Jay Foreman, CEO of Basic Fun! spoke with the Toy Book about several trends for the year, including mergers and acquisitions, toys based on retro brands, and more.

Do you anticipate the trend of mergers and acquisitions will continue this year?
Yes, it’s not getting any easier to run a toy company — big or small — in this ever-changing retail environment. Many companies run great toy lines, but are very challenged at being great toy companies. Their brands and business might make more sense in a larger platform.

Were you able to recoup the shelf space that was lost in the wake of Toys “R” Us’ demise? If so, how and where?
No, we have not seen a recoupment of the Toys “R” Us business naturally [from] the overall growth of the business. You just can’t replace the linear shelf space lost. The only way to grow is new, hot product.

The 15% tariff on toys has been called off. How does this affect any strategies you had in place to mitigate its effect?
I felt very strongly that we would win this battle with the administration and find a way to convince it … that this was and remains a ridiculous policy. So, for us, it is business as usual. My bet is this president is not capable of making a big deal with China, and phase one is the best we are going to get. For the toy industry, at least, that’s good enough.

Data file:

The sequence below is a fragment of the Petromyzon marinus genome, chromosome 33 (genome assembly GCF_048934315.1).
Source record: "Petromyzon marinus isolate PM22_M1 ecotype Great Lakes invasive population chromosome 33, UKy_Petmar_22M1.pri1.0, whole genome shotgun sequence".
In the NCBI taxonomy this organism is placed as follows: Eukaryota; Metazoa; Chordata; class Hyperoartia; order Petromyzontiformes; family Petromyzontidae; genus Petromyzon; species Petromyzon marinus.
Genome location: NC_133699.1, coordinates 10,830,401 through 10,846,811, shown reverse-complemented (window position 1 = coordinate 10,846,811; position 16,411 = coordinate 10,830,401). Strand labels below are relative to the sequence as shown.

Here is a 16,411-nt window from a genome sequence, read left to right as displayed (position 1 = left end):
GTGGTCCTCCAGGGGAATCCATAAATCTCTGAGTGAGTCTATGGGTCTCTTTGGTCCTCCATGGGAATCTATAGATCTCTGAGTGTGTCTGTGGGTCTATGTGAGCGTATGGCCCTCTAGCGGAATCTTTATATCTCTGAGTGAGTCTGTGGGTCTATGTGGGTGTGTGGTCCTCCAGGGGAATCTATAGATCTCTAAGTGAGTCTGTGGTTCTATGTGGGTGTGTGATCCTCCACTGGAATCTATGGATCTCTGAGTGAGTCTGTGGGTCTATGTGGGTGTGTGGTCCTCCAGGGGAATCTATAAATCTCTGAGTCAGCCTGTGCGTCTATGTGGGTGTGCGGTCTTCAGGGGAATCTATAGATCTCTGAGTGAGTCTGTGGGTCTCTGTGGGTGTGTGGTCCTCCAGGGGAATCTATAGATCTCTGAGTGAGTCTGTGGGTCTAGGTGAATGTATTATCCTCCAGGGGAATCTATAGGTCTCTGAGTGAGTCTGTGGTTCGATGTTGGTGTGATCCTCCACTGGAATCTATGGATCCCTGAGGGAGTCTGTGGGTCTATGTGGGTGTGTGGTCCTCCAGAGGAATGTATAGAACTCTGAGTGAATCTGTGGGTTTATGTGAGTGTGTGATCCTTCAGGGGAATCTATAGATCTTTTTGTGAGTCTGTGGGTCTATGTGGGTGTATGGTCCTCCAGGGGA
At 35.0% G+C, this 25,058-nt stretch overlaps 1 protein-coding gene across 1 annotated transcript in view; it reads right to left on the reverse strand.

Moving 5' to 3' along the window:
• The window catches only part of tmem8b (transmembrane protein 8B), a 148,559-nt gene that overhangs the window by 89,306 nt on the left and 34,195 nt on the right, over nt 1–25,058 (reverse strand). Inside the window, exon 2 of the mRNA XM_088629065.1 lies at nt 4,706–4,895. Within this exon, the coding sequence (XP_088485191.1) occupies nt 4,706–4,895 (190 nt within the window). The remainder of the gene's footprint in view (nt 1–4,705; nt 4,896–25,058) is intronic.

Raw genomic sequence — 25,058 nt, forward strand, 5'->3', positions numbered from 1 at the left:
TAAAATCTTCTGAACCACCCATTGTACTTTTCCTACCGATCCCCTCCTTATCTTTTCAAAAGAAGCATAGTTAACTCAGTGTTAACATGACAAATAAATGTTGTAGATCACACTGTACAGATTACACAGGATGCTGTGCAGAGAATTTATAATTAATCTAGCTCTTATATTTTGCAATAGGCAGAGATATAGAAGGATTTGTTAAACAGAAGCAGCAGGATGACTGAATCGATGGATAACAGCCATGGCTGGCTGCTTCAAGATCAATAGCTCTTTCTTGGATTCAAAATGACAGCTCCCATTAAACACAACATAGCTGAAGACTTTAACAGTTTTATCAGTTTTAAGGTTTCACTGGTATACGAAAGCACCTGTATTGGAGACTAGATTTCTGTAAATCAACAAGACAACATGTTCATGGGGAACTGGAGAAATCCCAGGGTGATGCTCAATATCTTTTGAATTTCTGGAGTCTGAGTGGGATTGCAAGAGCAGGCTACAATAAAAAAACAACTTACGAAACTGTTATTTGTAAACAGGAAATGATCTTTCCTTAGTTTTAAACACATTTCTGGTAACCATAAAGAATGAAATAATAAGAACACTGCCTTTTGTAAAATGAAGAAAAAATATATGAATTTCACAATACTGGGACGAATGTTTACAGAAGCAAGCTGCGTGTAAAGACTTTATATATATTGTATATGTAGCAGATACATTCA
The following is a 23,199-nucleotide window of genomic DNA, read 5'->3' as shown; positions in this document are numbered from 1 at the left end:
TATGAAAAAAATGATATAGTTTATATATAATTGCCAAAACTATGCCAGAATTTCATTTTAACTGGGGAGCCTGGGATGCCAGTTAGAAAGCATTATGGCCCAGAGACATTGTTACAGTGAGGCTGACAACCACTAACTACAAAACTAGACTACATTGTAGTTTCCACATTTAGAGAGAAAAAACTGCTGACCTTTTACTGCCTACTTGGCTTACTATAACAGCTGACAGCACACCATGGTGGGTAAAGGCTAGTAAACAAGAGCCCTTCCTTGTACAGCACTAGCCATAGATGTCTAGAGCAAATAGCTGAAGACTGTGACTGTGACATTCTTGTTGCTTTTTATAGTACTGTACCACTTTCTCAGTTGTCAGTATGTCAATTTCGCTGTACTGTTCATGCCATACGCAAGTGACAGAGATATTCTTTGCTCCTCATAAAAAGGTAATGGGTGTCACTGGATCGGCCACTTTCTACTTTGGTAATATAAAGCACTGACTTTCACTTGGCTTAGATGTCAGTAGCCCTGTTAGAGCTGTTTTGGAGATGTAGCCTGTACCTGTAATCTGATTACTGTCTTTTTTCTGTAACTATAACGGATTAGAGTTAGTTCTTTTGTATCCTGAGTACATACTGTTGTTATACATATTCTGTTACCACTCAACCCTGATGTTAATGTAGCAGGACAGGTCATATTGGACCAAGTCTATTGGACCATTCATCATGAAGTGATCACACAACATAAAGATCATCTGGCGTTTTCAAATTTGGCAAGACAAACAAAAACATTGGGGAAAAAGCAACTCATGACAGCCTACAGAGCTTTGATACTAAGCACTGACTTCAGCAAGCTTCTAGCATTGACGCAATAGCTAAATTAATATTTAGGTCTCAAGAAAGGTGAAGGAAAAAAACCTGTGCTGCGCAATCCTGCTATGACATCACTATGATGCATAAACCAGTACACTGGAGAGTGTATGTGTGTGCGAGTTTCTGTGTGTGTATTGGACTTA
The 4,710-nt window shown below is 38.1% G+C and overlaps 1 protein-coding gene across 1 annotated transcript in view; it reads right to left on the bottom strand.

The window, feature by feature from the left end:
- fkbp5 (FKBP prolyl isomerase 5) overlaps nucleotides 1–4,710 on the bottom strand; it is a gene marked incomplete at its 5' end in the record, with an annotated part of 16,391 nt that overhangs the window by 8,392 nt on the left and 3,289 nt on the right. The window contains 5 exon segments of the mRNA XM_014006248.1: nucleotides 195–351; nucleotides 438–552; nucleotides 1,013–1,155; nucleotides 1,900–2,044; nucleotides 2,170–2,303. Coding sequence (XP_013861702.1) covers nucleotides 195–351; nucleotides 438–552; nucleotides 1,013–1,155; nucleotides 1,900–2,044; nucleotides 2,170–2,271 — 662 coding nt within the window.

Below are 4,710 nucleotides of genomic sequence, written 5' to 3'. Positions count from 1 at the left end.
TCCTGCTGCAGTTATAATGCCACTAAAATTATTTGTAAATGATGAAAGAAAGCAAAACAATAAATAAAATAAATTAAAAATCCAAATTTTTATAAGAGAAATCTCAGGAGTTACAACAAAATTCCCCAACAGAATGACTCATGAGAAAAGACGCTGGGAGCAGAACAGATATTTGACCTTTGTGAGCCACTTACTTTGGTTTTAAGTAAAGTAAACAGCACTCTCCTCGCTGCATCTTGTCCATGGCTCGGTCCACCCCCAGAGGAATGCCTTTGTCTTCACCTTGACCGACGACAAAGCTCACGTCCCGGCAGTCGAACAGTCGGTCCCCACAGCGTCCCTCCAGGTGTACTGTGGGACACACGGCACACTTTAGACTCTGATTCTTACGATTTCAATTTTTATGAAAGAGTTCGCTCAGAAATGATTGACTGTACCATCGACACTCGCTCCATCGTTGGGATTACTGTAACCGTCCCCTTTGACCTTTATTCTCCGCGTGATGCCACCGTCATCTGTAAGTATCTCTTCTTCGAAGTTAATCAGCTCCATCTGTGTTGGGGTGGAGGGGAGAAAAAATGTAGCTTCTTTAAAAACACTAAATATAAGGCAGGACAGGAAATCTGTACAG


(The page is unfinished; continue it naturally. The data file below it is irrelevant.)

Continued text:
What are your predictions for the state of toy retail this year?
Flat growth with the best retail platforms, brands, and product lines rising to the top — and everyone else fighting for their share.

Toys that embrace classic play are continuing to edge out products that incorporate technology. How does this affect your product design plans?
That is right in our sweet spot. We have little, if any, new tech or artificial intelligence in our products. We depend on classic play, such as Lite-Brite, Tonka, and Care Bears, and it continues to work. I’d certainly like to create the next Minecraft game, but the next toy that needs a phone or tablet to work is not in our plans.

Nostalgic brands, entertainment properties, and products continue to dominate store shelves. How does this trend affect innovation and new product ideas in the toy industry?
It’s a proven fact that innovation in toys generally doesn’t work for more than a season or two. It’s basic play patterns — dolls, action figures, plush, and trucks. L.O.L. Surprise! is as basic as it gets as a play pattern. The innovation is a brilliant design and storytelling.

This State of the Industry Q&A response originally appeared in the February 2020 issue of the Toy Book. Click here to read more!